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Amstrad CPC

Released in 1984
Gaming platform
Amstrad CPC - picture
The Amstrad CPC was a line of computers that were sold as all-in-one units where the main processor, keyboard and storage (either cassette or 3" disc) were packed together in one and unit and bundled with a combination display/power supply. Amstrad originally positioned the CPC to be a competitor to the popular ZX Spectrum and Commodore 64 as a low cost home computer and ultimately the line became quite popular in several west European markets.

The CPC line was based on the Zilog Z80A, and offered graphics that allowed for 160x200 with 16 colors, or 320x200 with 4 colors. The CPC was capable of playing three sound channels in stereo, and could play digital samples in a limited fashion. The CPC also had built in joystick ports which made the platform attractive for gaming.

One distinctive feature of the CPC line was the support for a 3" floppy disc format different from the much more common 3.5" diskette. Due to their uniqueness, the 3" discs were more expensive and when the CPC line was discontinued and Amstrad switched its Amstrad PCW line to 3.5" disks, the format basically died out. The generic floppy media should be used to document CPC disc releases.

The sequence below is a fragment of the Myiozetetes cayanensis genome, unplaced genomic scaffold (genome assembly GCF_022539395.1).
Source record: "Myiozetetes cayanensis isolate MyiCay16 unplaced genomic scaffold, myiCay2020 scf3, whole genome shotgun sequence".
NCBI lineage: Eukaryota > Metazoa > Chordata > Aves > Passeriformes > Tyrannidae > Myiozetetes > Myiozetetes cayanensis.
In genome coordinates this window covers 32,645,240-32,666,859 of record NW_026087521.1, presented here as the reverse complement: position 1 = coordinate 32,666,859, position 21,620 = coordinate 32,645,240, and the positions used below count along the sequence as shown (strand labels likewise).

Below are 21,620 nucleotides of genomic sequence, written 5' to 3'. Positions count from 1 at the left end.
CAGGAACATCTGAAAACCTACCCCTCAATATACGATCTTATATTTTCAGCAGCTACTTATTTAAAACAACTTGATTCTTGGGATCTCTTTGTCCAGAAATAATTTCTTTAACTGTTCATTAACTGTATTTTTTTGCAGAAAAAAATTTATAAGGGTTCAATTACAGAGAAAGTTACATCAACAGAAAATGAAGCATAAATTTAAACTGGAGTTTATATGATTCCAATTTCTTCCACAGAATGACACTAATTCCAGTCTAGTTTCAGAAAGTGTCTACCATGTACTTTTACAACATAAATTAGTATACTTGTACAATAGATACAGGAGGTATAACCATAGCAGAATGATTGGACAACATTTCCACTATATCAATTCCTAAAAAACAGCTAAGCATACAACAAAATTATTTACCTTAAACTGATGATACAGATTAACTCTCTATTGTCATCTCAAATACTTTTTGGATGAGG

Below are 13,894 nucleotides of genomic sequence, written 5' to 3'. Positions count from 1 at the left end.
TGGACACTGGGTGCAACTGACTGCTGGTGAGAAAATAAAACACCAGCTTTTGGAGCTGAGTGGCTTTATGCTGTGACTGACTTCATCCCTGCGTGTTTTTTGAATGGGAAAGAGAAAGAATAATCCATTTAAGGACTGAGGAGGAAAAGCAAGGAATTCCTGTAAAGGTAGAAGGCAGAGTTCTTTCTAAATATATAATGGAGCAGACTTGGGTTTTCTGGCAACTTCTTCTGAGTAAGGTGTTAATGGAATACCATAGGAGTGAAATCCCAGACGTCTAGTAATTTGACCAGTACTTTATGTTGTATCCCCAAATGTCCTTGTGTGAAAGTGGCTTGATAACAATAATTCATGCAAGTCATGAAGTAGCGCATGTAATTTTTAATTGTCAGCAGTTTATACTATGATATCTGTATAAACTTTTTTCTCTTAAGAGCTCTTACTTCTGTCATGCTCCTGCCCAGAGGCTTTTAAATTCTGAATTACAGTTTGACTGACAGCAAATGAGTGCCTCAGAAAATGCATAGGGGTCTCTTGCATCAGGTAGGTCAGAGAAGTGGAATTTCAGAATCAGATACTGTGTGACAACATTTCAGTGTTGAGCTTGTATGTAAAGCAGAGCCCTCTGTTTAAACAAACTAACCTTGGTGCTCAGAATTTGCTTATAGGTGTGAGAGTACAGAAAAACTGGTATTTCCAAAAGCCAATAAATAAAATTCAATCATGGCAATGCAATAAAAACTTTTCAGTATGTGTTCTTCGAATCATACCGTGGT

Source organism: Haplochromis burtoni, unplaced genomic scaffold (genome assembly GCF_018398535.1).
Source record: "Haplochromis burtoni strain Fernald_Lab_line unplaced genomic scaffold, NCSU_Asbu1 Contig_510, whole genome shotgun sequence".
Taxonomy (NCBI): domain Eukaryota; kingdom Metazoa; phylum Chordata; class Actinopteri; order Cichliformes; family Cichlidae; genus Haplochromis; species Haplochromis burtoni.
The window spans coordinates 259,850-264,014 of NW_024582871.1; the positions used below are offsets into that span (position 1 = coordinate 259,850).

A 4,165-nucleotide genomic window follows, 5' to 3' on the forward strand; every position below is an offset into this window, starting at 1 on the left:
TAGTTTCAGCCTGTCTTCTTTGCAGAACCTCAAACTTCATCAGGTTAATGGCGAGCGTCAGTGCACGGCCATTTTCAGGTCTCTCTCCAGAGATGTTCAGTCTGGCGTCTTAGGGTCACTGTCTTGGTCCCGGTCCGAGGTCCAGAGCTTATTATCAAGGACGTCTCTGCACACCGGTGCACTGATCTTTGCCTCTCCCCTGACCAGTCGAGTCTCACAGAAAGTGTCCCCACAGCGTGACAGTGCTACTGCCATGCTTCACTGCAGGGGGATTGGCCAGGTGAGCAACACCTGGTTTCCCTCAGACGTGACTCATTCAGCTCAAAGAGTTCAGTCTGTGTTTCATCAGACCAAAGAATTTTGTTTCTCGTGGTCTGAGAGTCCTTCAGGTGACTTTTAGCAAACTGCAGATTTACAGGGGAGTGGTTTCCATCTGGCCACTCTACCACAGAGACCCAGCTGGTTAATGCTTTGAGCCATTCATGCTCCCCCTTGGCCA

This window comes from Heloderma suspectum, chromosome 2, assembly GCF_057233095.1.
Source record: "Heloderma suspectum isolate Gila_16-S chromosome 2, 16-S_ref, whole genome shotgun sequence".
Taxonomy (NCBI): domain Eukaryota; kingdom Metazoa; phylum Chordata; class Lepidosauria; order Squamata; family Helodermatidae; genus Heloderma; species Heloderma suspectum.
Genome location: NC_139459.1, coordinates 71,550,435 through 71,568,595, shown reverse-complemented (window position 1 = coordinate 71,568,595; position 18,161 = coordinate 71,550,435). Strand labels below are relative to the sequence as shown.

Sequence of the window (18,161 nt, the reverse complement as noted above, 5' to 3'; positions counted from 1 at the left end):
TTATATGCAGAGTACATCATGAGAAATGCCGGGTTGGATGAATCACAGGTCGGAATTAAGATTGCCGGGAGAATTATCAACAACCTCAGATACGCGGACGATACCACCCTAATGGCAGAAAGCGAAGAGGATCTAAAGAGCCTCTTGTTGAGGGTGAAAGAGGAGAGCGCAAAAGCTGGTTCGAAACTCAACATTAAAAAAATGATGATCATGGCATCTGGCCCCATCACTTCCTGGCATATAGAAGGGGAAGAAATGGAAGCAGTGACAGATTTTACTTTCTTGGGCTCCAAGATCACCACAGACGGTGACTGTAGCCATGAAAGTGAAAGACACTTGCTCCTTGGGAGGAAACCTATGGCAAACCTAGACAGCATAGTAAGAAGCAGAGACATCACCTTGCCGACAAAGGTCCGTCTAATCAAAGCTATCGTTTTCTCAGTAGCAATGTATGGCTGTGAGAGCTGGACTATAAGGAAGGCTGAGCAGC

Starting in the fall of 1990, Amstrad introduced the "Plus" line to replace the existing CPC models. The machines were very similar to the CPC, with the addition of an enhanced color palette, the addition of a cartridge slot and the attempted marketing of a console based on the CPC, the GX4000 (which could also be hooked up to a standard television). These machines were not very successful as the processor and graphics capability were very limited for 1990 and Amstrad discontinued the CPC line in 1991.
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Also known as
  • Schneider CPC
  • Amstrad GX4000
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